The notion that a secretive group of banks manipulates gold prices downward in the futures market is an old one.
For some it continues to exist despite the sharp break-out of gold prices, which would indicate otherwise.
Hard Assets Investor (HAI) has investigated the accusation on many occasions and refuted it. It seems people frequently mistake bank-assisted commercial hedging for something more sinister.
Moreover, HAI has pointed out that if there’s any manipulation in the market right now, it’s going in the other direction.
HAI: Here’s the scoop, people. The single largest trading block in the U.S. gold futures market, measured by net open interest, isn’t made up of banks. It’s, instead, an amalgam of commodity trading advisers and other large fund-runners.
Here’s a bigger news flash: These money managers are long. Very long. Fully 99 per cent of their exposure is long. They’re buyers. Big buyers.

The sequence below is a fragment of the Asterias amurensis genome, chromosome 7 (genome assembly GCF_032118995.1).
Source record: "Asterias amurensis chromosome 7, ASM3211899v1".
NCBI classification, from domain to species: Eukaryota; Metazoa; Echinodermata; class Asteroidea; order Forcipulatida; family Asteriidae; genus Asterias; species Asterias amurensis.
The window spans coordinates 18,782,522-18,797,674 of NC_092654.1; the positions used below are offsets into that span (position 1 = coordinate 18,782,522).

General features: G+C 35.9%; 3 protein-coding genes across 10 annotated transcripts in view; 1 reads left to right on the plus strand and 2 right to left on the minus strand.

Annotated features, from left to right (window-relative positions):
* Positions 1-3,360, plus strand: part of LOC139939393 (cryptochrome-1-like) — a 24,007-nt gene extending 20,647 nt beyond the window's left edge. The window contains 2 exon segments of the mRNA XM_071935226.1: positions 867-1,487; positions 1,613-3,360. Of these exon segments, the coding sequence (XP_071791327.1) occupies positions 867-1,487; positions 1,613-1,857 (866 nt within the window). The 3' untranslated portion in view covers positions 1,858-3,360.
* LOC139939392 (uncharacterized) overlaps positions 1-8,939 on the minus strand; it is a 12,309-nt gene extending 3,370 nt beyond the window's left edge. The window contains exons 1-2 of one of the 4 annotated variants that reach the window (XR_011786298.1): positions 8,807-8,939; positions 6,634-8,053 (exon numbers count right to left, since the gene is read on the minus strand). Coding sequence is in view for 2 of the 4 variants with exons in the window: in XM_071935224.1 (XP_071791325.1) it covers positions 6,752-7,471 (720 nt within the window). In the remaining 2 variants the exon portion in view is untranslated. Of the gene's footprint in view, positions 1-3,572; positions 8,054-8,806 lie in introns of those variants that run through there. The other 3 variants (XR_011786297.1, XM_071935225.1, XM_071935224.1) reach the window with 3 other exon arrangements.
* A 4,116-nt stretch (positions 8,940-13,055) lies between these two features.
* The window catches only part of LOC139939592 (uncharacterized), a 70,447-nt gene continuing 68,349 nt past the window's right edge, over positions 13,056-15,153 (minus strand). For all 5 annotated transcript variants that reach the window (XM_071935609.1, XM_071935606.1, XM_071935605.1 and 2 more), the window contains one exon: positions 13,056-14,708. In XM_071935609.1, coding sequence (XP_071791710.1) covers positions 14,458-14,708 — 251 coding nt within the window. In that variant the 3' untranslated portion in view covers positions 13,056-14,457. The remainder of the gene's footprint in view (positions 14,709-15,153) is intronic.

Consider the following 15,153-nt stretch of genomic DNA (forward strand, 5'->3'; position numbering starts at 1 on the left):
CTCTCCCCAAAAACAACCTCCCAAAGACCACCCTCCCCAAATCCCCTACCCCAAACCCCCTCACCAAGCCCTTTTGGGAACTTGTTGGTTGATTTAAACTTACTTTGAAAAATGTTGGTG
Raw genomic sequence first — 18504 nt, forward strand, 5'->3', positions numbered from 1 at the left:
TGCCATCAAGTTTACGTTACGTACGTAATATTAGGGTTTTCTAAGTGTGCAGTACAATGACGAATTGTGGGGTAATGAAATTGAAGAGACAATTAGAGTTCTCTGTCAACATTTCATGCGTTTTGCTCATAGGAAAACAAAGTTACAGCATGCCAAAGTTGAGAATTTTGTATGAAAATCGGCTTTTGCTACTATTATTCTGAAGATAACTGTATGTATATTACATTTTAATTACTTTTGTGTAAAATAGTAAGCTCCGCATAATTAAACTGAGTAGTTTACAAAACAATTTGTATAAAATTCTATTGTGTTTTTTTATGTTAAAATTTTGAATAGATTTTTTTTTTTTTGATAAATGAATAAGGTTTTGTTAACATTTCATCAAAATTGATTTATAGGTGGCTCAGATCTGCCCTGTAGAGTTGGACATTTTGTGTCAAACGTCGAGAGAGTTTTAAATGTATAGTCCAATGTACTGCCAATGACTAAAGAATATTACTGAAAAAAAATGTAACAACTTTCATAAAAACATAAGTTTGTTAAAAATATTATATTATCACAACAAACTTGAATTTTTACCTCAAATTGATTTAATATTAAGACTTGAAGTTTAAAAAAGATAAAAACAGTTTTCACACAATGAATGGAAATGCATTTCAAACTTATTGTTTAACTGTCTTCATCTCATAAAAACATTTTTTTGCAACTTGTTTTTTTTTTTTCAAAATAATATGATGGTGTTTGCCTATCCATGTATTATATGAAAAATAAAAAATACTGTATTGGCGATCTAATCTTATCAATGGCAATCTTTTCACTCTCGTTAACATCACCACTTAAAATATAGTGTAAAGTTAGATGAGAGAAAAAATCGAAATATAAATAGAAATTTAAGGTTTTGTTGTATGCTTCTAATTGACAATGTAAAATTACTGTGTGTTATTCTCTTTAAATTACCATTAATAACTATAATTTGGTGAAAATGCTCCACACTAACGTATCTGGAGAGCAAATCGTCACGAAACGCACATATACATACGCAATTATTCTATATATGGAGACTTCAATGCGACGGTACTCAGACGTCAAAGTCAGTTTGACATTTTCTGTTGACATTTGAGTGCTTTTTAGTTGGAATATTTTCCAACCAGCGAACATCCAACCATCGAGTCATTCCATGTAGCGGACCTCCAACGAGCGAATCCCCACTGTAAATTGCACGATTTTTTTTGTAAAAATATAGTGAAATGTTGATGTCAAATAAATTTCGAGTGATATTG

Who’s big on the short side? Commercial producers and users of gold. Net exposure for these traders, however, isn’t as lopsided as the money managers’ stake. About 70 per cent of the exposure maintained by commercial traders is short.
Swap-dealing banks are also net short. Though their concentration is heavier – 83 per cent of their exposure is short – their position size is only half that of commercial accounts.
It seems to me that any notion of overconcentration most appropriately applies to fund-runners, not banks.
It’s a good point. For the actual players in the gold market, there’s a lot more money to be made by promoting gold than recommending caution.
Want to get into gold? Here are 11 ways to play the gold game.
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